In portrait drawing, the block-in is a detailed map or blueprint, a linear arrangement on a picture plane. Join Savannah Tate Cuff as she demonstrates blocking in a portrait drawing of a live model, with the goal of an accurate likeness and gesture. With several sharpened pencils at the ready, Savannah begins by sketching the envelope, the shape that encompasses the entire portrait. Working from larger mass to smaller mass, she uses light erasable pencil strokes, keeping them wide so they can be carved into; nothing is defined at this stage, but she indicates angles and tilts of the features.
Now it’s time to take measurements, comparing the width of the face to the height, and the width of the entire head to the height. Savannah makes these comparative measurements with a pencil, then makes adjustments in her block-in and adds a center line and indicators for light shapes and shadow shapes. She’ll lightly fill in the key shadow shapes on model breaks. Checking proportions as she goes, Savannah develops the block-in, sketching in hair masses and adding highlights in the hair by erasing. (When working with a live model, Savannah says, make conscious choices about things like hair placement by determining what will best serve the composition.)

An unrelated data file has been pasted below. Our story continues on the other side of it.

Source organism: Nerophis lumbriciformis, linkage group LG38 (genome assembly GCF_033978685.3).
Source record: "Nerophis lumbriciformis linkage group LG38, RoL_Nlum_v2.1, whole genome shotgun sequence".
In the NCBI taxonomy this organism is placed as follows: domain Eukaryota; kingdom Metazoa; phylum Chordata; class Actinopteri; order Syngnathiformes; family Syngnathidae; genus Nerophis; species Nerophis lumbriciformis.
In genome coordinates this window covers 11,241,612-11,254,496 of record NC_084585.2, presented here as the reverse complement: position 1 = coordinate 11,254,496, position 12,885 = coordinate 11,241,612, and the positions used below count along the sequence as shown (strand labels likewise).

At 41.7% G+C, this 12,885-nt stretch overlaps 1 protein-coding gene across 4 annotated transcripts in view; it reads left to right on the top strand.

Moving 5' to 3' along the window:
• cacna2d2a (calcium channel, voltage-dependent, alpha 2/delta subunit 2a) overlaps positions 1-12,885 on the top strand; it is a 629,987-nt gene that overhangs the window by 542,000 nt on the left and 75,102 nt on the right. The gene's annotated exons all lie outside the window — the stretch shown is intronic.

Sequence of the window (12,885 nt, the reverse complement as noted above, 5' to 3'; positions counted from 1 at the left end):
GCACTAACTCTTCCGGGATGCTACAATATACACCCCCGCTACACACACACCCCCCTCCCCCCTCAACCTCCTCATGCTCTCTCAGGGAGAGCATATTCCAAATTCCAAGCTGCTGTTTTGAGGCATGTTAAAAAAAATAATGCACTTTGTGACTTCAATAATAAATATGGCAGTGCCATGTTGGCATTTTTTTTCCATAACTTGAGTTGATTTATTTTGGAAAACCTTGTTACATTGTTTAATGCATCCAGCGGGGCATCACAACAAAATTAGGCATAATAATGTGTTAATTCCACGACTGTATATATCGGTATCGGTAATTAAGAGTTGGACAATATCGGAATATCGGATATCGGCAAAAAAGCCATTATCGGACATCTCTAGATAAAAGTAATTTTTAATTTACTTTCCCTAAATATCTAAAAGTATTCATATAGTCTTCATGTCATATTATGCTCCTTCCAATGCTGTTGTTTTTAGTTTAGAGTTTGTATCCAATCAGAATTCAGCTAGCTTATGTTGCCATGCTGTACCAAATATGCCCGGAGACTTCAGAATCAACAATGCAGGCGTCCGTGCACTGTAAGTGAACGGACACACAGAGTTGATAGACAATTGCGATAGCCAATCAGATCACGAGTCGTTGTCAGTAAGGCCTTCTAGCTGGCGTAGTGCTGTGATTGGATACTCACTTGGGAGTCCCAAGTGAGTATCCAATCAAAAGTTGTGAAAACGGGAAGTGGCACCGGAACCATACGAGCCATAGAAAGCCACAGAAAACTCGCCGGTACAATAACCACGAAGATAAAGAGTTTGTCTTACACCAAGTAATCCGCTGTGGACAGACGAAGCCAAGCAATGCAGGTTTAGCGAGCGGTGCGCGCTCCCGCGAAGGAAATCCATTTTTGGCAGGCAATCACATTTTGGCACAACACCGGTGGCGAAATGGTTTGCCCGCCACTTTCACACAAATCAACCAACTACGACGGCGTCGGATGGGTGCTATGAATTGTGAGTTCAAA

Savannah now begins to clarify edges within the drawing, and uses a brush to help flatten shadows. She cautions not to stay in any one area for too long, and to step back periodically to observe. As the block-in progresses, she defines contours and cleans up the drawing. Next, Savannah uses white chalk (General’s Charcoal brand) to place highlights on her toned paper. She continues to refine the drawing, aiming for an accurate likeness for the fewest changes in later modeling phases. With shadow shapes well established, the first phase of the block-in is complete.